60 to 0 MPH
For better traction, the Mercedes AMG GT R Coupe’s tires are larger than the largest tires available on the DBS (F:275/35R19 & R:325/30R20 vs. F:265/35R21 & R:305/30R21).
The Mercedes AMG GT R Coupe handles at 1.12 G’s, while the DBS Superleggera Coupe pulls only 1.02 G’s of cornering force in a Motor Trend skidpad test.
The Mercedes AMG GT R Coupe executes Motor Trend’s “Figure Eight” maneuver quicker than the DBS Superleggera Coupe (22.8 seconds @ .96 average G’s vs. 23.6 seconds @ .89 average G’s).
For better maneuverability, the Mercedes AMG GT’s turning circle is 3 feet tighter than the DBS’ (37.7 feet vs. 40.7 feet).
The Mercedes AMG GT may be more efficient, handle and accelerate better because it weighs about 550 pounds less than the Aston Martin DBS.
The Mercedes AMG GT is 6.1 inches shorter than the DBS, making the Mercedes AMG GT easier to handle, maneuver and park in tight spaces.
The Mercedes AMG GT has .9 inches more front headroom and 4.1 inches more front shoulder room than the DBS.
The Mercedes AMG GT Coupe has a larger trunk than the DBS Coupe (10.1 vs. 9.5 cubic feet).
With its convertible body style, valet key and remote trunk release lockout, the Mercedes AMG GT offers cargo security. The DBS’ non-lockable remote release defeats cargo security.
A standard locking glovebox (which can’t be accessed with the valet key) keeps your small valuables safer in the Mercedes AMG GT. The DBS doesn’t offer locking storage for small valuables.
To make loading groceries and cargo easier when your hands are full, the Mercedes AMG GT’s available trunk can be opened just by kicking your foot under the back bumper, leaving your hands completely free. The DBS doesn’t offer a hands-free gesture to open its trunk, forcing you to put cargo down if your hands are full.
The Mercedes AMG GT offers a remote vehicle starting system, so the vehicle can be started from inside the driver's house. This allows the driver to comfortably warm up the engine before going out to the vehicle. The climate system will also automatically heat or cool the interior. The DBS doesn’t offer a remote starting system.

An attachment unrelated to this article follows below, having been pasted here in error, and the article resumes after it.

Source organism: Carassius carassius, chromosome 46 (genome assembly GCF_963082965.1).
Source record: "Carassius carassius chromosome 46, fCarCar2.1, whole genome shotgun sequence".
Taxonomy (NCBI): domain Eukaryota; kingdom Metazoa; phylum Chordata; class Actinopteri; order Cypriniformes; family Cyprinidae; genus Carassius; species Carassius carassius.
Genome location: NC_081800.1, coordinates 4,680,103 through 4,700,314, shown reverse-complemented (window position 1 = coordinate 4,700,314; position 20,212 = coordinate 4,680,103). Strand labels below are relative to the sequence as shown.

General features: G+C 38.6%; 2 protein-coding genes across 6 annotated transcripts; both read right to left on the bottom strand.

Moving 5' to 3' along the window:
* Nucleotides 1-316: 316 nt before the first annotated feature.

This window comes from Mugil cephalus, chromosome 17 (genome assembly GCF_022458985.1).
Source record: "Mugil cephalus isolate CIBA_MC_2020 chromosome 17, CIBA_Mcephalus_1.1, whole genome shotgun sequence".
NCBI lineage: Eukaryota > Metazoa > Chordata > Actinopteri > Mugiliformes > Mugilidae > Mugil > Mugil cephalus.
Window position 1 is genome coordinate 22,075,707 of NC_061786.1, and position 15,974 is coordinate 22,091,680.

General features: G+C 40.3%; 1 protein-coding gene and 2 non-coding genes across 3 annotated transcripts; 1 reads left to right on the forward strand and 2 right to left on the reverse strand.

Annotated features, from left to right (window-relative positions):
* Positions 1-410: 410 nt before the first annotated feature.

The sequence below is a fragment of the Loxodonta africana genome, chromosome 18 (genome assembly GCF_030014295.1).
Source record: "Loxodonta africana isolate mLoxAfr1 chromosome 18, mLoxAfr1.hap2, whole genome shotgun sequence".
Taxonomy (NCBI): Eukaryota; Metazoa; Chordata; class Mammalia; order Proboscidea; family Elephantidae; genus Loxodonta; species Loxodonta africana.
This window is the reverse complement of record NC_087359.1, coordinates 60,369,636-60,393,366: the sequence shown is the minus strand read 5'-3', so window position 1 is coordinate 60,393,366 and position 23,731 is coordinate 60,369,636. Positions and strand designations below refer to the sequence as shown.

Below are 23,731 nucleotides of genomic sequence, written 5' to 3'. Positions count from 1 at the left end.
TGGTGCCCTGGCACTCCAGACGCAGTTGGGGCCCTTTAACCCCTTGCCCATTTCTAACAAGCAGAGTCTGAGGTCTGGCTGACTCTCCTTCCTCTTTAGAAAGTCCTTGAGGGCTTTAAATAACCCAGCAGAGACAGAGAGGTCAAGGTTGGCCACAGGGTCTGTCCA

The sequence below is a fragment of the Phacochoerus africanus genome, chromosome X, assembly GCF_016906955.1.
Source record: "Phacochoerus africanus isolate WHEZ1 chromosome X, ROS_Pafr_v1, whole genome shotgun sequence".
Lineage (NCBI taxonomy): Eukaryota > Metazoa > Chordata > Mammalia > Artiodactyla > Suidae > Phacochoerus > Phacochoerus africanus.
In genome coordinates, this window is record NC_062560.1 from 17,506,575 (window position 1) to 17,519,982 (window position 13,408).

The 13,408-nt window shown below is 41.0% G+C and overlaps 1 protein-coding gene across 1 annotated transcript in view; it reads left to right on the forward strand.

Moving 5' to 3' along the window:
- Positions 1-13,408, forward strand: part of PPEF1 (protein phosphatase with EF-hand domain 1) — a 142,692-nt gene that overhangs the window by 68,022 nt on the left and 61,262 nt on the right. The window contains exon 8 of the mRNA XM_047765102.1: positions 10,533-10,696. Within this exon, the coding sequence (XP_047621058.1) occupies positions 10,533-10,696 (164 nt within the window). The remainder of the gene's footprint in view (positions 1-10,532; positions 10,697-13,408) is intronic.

While driving with high beams on, sensitive light sensors standard on the Mercedes AMG GT detect other vehicles which could be blinded and automatically switch to low beams. The DBS doesn’t offer automatic dimming high beams.
To shield the driver and front passenger’s vision over a larger portion of the windshield, the Mercedes AMG GT offers optional extendable sun visors. The DBS doesn’t offer extendable visors.
The Mercedes AMG GT’s optional sun-visors swivel front-to-side to block glare from the side windows. The DBS’ visors are fixed into the windshield header.
The Mercedes AMG GT has standard automatic dimming rear and side view mirrors which automatically darken quickly when headlights shine on them, keeping following vehicles from blinding or distracting the driver. The DBS has an automatic rear view mirror, but its side mirrors don’t dim.
To keep a safe, consistent following distance, the Mercedes AMG GT offers an optional Active Distance Assist Distronic, which alters the speed of the vehicle without driver intervention. This allows the driver to use cruise control more safely without constantly having to disengage it when approaching slower traffic. The DBS doesn’t offer an adaptive cruise control.
The Mercedes AMG GT was chosen as one of Automobile Magazine’s “All Stars” in 2018. The DBS has never been an “All Star.”
© 1991-2018 Advanta-STAR Automotive Research. All rights reserved.